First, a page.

Most CEOs, CFOs, and financial analysts will tell you that revenue is a KPI (it's really not), second only to profit (which is also not a KPI).
They're wrong, and here's why.
When revenue is rising, it can hide problems in the business. Everyone likes it when revenue increases, and the general attitude is, "Revenue is going up, keep doing what you're doing!" But serious problems and oversights in your business can result.
One problem might be that you're generating more revenue in the form of higher sales from a smaller customer base, which is often linked to lower marketing expenditures (and thus higher profitability). The business can thus be at risk by the actions of a small number of customers.
Another problem might be that you're quickly generating revenue from new customers while revenue from returning customers is falling, indicating customer churn.
Examples of both situations abound in the marketplace.
When revenue is falling, it doesn't tell you why. If revenue is dropping, it can be a major signal that something is off, but falling numbers won't automatically tell you what's not working. Are you losing new customers? Are your current customers turning off? Is there a product miss? Are there operational problems?
In addition, employees focused on a falling revenue number will think, "OK, what do I do differently?" And that revenue number doesn't tell them anything. The revenue number measures the business results as a whole—not any individual functions.
Revenue tells you nothing about the most important component of your business: your customers. If given a revenue number for this period and last, those numbers tell you nothing about your customers. Did you gain active customers or lose? Did you add more new customers or did customers lapse at a faster rate? Are your customers more engaged with your business or less? Revenue answers none of those questions.
Revenue is an important measure. But revenue is a symptom of what's happening in your business, it's not a cause.
However, it is possible to derive some measures from revenue that can be KPIs.
Relating revenue to customers at a gross level looks like this:
Revenue in a given period is the number of active customers in a period (active = generated revenue) multiplied by the average value per customer in that period. This is a very basic breakdown of revenue, yet these two components are better KPIs:
- If you're measuring the Number of Active Customers from period to period, it will tell you how many customers you are engaging with. Are you reaching more people? Are you losing customers? This KPI will at least give you an indication of whether this half of the revenue equation is helping or hurting.
- Average Value Per Customer can be a gross measure of how engaged active customers are with your brand and company. Is the value rising? It can indicate that customers are becoming more engaged with your company. Is the value falling? It might indicate that your products are less engaging to your customers or less engaging in relation to marketplace alternatives.
Both of those measures could be used as KPIs, and they are certainly better than revenue.
But we can do better:
Now we have four measures that might be considered KPIs:
- Customer KPIs: Newly Active and Returning. By breaking down the number of active customers into new and returning, we can see the mix in our business of customer acquisition versus retention. Are we doing a good job in retaining past customers and keeping them coming back? Are we doing a good job in acquiring new customers? Are we balancing our business between the two, or are we churning through customers?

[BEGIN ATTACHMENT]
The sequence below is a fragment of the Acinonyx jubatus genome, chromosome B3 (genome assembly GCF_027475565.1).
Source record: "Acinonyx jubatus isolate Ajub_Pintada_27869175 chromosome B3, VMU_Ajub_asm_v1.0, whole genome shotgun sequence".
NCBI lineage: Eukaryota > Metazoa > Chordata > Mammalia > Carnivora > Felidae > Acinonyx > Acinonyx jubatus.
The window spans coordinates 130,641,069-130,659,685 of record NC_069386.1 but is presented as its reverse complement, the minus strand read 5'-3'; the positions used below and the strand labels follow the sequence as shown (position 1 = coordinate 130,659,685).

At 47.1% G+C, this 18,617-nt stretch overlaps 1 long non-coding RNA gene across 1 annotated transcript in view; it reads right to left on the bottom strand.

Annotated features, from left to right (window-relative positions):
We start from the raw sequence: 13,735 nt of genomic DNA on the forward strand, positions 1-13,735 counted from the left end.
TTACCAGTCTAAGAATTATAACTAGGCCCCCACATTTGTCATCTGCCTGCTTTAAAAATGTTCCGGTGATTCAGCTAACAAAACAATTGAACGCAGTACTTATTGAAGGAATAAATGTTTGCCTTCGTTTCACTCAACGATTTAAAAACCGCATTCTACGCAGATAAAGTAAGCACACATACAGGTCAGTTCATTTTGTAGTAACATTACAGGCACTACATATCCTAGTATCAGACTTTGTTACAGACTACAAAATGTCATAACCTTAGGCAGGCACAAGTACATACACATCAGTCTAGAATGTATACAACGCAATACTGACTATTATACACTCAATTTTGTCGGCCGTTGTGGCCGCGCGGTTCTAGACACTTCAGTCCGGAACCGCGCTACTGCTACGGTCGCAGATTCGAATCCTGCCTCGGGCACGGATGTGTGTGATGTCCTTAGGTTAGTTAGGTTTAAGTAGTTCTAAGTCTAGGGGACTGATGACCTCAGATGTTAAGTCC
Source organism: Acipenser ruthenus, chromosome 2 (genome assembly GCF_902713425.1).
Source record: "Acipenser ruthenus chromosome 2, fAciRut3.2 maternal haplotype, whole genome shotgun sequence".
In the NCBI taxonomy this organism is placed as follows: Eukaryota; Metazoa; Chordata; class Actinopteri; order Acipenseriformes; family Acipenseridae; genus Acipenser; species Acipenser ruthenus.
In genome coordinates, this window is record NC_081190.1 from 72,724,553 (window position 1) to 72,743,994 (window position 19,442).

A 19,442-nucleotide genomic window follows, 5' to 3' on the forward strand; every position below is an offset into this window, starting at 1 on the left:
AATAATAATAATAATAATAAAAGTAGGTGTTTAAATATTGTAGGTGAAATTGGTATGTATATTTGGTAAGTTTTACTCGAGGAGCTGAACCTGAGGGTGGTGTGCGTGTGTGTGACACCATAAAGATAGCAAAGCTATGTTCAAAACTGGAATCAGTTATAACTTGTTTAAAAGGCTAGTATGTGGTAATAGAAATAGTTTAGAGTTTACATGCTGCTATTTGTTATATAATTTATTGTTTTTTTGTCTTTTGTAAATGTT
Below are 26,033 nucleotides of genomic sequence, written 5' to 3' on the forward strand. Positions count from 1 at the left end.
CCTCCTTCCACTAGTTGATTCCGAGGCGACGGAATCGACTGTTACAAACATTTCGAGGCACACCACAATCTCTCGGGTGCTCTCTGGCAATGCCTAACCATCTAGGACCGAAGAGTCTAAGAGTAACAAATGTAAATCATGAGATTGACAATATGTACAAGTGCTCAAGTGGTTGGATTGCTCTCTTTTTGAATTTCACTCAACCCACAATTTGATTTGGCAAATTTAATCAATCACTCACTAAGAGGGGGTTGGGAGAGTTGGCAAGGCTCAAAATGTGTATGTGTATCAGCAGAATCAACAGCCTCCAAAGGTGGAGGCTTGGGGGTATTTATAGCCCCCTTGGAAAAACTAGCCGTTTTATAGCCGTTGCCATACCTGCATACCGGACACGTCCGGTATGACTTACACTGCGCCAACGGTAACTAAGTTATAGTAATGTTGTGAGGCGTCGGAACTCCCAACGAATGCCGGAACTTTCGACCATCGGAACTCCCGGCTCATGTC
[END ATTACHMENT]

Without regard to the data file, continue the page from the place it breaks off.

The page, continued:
- Value KPIs: Transactions per Customer and Value per Transaction. By breaking down the value into transactions, we can begin to see how frequently customers are interacting with us, and what the value (in terms of revenue) is of those transactions. Are we increasing the frequency of transactions, or are we seeing an increase in the value of each transaction?
Even more important, at this level we can begin to see how KPIs might be broken down and assigned to different groups within an organization. Let's say that we have two marketing/sales groups: one focused on acquisition of new customers, and one focused on retention. Let's rearrange the diagram above a bit:
We now have six KPIs with which we can measure our two core marketing groups:
- The Acquisition Team, with key KPIs of the number of newly active customers, the number of transactions those new customers had during the period, and the value of those transactions.
- The Retention Team, with key KPIs of the number of returning customers, the number of transactions those returning customers had during the period and the value of those transactions.
These six KPIs can tell you a lot of about the health of your business, especially if visually depicted on a dashboard. They don't tell you everything, but they give you a good idea of where to look further to understand the reasons why revenue is rising or falling.
With a hierarchy of measures, we can see why revenue is not a good KPI. Revenue is an aggregate measure. Everything in black type in the third diagram is an aggregate measure, compiled from the measures below it. Everything on the bottom level, in red, is an individual KPI. The further up you go, the more aggregated the measure is and the less it will tell you about specific aspects of your business.
Because revenue is at the top, it gives you the least specific information. But just beneath its surface are measures that will allow you to keep tabs on the pulse of your business if evaluated regularly.
¹Remember that averages are mathematics, not people, and there's no such thing as an average customer. We at Elicit often say "Averages Are Evil." Look below the surface of an average, and you'll usually find new insights.
Take the first step (it's free).
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